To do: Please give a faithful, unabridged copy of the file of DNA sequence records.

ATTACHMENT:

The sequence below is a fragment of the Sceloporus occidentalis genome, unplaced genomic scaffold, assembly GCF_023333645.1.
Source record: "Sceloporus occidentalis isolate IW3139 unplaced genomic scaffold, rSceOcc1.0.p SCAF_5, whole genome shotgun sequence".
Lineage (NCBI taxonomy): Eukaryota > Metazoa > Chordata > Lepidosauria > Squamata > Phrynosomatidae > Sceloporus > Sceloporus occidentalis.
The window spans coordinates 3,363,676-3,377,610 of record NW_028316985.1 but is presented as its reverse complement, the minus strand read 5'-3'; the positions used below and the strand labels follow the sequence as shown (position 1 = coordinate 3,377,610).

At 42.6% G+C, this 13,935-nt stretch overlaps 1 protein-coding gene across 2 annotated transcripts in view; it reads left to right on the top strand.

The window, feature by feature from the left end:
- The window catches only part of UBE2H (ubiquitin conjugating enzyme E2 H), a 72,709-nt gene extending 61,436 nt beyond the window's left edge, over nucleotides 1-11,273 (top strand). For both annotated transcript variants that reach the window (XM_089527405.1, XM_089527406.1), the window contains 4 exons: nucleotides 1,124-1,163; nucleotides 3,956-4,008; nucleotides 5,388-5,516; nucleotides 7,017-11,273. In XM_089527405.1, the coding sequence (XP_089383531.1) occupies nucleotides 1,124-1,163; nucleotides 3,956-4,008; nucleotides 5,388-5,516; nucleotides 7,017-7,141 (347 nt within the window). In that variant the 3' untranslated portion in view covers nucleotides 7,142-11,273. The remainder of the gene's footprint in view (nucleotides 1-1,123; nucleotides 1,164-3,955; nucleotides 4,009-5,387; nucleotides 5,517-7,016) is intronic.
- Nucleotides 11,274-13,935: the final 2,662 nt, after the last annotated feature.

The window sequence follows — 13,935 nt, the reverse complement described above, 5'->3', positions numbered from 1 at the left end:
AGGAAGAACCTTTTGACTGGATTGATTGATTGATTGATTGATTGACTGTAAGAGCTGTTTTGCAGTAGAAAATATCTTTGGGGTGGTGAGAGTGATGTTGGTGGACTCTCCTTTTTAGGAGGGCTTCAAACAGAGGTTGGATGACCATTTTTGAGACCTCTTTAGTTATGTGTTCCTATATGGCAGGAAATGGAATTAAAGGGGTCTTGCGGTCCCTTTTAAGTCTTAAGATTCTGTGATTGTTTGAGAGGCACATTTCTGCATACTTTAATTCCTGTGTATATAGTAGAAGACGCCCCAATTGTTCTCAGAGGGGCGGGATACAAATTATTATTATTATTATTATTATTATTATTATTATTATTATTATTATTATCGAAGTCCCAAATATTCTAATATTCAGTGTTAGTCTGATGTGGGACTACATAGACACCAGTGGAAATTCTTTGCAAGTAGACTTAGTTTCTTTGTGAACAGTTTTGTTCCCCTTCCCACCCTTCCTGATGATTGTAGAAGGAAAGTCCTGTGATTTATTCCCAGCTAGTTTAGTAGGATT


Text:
The sequence below is a fragment of the Sceloporus occidentalis genome, unplaced genomic scaffold, assembly GCF_023333645.1.
Source record: "Sceloporus occidentalis isolate IW3139 unplaced genomic scaffold, rSceOcc1.0.p SCAF_5, whole genome shotgun sequence".
Lineage (NCBI taxonomy): Eukaryota > Metazoa > Chordata > Lepidosauria > Squamata > Phrynosomatidae > Sceloporus > Sceloporus occidentalis.
The window spans coordinates 3,363,676-3,377,610 of record NW_028316985.1 but is presented as its reverse complement, the minus strand read 5'-3'; the positions used below and the strand labels follow the sequence as shown (position 1 = coordinate 3,377,610).

At 42.6% G+C, this 13,935-nt stretch overlaps 1 protein-coding gene across 2 annotated transcripts in view; it reads left to right on the top strand.

The window, feature by feature from the left end:
- The window catches only part of UBE2H (ubiquitin conjugating enzyme E2 H), a 72,709-nt gene extending 61,436 nt beyond the window's left edge, over nucleotides 1-11,273 (top strand). For both annotated transcript variants that reach the window (XM_089527405.1, XM_089527406.1), the window contains 4 exons: nucleotides 1,124-1,163; nucleotides 3,956-4,008; nucleotides 5,388-5,516; nucleotides 7,017-11,273. In XM_089527405.1, the coding sequence (XP_089383531.1) occupies nucleotides 1,124-1,163; nucleotides 3,956-4,008; nucleotides 5,388-5,516; nucleotides 7,017-7,141 (347 nt within the window). In that variant the 3' untranslated portion in view covers nucleotides 7,142-11,273. The remainder of the gene's footprint in view (nucleotides 1-1,123; nucleotides 1,164-3,955; nucleotides 4,009-5,387; nucleotides 5,517-7,016) is intronic.
- Nucleotides 11,274-13,935: the final 2,662 nt, after the last annotated feature.

The window sequence follows — 13,935 nt, the reverse complement described above, 5'->3', positions numbered from 1 at the left end:
AGGAAGAACCTTTTGACTGGATTGATTGATTGATTGATTGATTGACTGTAAGAGCTGTTTTGCAGTAGAAAATATCTTTGGGGTGGTGAGAGTGATGTTGGTGGACTCTCCTTTTTAGGAGGGCTTCAAACAGAGGTTGGATGACCATTTTTGAGACCTCTTTAGTTATGTGTTCCTATATGGCAGGAAATGGAATTAAAGGGGTCTTGCGGTCCCTTTTAAGTCTTAAGATTCTGTGATTGTTTGAGAGGCACATTTCTGCATACTTTAATTCCTGTGTATATAGTAGAAGACGCCCCAATTGTTCTCAGAGGGGCGGGATACAAATTATTATTATTATTATTATTATTATTATTATTATTATTATTATTATTATCGAAGTCCCAAATATTCTAATATTCAGTGTTAGTCTGATGTGGGACTACATAGACACCAGTGGAAATTCTTTGCAAGTAGACTTAGTTTCTTTGTGAACAGTTTTGTTCCCCTTCCCACCCTTCCTGATGATTGTAGAAGGAAAGTCCTGTGATTTATTCCCAGCTAGTTTAGTAGGATT